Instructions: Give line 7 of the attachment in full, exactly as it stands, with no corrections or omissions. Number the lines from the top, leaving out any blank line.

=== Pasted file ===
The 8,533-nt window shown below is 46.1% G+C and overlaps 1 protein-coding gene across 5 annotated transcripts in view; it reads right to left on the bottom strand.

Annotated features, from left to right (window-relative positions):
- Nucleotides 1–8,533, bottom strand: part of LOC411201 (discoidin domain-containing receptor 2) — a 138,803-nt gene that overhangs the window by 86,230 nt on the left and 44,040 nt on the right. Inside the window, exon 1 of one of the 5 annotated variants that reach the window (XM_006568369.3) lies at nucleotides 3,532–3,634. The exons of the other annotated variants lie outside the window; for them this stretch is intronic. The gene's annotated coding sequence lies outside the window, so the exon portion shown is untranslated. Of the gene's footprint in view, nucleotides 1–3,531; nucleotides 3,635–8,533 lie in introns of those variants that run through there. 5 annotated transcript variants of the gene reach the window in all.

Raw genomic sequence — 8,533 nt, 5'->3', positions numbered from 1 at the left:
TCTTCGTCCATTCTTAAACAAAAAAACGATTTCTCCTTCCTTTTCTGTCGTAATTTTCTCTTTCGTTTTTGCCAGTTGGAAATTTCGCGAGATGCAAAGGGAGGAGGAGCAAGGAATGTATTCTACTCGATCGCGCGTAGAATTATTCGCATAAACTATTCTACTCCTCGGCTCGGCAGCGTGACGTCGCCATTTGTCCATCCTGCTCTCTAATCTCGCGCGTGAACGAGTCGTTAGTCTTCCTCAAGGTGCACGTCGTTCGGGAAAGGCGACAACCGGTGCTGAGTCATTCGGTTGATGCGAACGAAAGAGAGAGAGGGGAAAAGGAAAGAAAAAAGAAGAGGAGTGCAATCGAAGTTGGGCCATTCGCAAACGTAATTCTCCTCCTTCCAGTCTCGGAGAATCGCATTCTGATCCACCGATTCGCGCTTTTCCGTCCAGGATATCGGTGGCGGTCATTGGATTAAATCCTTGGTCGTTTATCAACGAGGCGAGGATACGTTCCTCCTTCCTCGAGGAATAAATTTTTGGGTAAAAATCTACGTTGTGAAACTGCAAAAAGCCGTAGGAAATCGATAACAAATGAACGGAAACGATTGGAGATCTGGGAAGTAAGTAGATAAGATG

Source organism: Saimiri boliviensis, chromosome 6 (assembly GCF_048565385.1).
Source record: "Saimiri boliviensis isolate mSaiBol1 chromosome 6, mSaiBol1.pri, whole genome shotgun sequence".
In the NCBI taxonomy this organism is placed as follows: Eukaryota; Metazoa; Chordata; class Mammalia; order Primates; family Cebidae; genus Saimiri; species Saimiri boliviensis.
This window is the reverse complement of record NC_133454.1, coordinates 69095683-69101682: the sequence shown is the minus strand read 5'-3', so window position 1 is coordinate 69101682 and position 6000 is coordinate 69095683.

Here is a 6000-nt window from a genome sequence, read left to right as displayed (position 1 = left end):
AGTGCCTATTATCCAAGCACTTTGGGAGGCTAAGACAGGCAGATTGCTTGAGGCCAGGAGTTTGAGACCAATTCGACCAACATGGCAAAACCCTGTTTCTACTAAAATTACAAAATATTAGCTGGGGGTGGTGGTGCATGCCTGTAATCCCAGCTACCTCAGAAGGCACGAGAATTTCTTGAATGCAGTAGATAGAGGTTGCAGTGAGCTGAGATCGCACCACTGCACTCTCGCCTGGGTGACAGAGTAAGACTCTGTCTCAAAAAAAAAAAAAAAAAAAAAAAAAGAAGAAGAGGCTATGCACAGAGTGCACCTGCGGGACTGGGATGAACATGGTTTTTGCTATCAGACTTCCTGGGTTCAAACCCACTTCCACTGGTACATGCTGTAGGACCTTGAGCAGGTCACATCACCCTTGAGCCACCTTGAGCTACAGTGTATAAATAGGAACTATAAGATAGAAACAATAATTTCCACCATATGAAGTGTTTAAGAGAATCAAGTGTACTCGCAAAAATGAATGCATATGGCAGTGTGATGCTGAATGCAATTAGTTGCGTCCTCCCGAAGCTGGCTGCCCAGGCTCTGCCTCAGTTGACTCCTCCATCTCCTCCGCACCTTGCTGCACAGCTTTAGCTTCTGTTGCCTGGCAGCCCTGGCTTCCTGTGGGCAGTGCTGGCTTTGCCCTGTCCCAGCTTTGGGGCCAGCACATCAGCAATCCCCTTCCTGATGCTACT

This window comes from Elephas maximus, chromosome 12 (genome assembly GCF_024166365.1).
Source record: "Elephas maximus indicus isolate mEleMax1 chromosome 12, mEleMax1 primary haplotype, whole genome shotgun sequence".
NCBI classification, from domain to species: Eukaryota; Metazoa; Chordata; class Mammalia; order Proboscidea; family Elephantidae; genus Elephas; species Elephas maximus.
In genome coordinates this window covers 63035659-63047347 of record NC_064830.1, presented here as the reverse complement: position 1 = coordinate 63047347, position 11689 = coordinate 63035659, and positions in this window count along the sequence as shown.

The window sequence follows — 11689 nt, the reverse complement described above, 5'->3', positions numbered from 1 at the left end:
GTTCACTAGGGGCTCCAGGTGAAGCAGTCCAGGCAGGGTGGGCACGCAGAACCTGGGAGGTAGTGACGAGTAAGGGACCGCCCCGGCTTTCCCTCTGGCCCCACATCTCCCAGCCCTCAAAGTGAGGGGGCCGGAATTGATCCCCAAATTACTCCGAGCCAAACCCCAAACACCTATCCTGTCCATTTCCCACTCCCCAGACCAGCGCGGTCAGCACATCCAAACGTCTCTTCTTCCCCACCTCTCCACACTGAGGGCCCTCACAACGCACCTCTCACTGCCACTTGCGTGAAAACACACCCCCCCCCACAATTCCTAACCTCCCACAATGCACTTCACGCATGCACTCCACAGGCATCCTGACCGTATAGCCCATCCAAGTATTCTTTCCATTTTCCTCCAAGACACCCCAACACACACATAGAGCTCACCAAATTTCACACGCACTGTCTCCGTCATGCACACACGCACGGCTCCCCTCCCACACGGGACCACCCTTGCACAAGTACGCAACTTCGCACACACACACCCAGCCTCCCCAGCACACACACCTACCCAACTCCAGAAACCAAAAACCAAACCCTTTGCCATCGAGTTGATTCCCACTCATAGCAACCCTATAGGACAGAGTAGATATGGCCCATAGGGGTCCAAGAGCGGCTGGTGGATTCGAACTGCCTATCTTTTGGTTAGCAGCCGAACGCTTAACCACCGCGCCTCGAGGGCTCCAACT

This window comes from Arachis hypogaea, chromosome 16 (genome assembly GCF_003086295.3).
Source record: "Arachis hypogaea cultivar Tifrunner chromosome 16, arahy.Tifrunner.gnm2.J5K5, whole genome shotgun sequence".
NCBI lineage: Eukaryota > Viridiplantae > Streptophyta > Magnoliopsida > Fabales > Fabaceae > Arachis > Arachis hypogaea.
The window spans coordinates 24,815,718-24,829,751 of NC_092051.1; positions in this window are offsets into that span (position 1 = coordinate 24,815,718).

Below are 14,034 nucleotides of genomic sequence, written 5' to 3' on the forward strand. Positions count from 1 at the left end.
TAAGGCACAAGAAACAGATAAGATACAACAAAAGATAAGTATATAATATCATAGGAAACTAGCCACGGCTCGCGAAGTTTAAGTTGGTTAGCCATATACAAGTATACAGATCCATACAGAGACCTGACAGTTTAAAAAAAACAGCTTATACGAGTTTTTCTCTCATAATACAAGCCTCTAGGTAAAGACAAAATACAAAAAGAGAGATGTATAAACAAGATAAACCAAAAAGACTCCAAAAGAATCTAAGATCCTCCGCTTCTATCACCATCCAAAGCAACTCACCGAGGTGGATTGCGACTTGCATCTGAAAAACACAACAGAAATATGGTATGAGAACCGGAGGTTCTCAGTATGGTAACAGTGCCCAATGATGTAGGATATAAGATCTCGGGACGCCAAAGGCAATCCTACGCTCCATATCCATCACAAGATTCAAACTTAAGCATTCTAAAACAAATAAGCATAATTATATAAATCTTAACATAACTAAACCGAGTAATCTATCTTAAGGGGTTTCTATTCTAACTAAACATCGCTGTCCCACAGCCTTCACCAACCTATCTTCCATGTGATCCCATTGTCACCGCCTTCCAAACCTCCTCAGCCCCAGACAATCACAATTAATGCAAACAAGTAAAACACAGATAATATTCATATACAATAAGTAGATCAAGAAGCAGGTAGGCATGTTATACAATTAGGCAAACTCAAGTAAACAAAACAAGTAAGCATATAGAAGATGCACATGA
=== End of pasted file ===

Source record: "Saimiri boliviensis isolate mSaiBol1 chromosome 6, mSaiBol1.pri, whole genome shotgun sequence".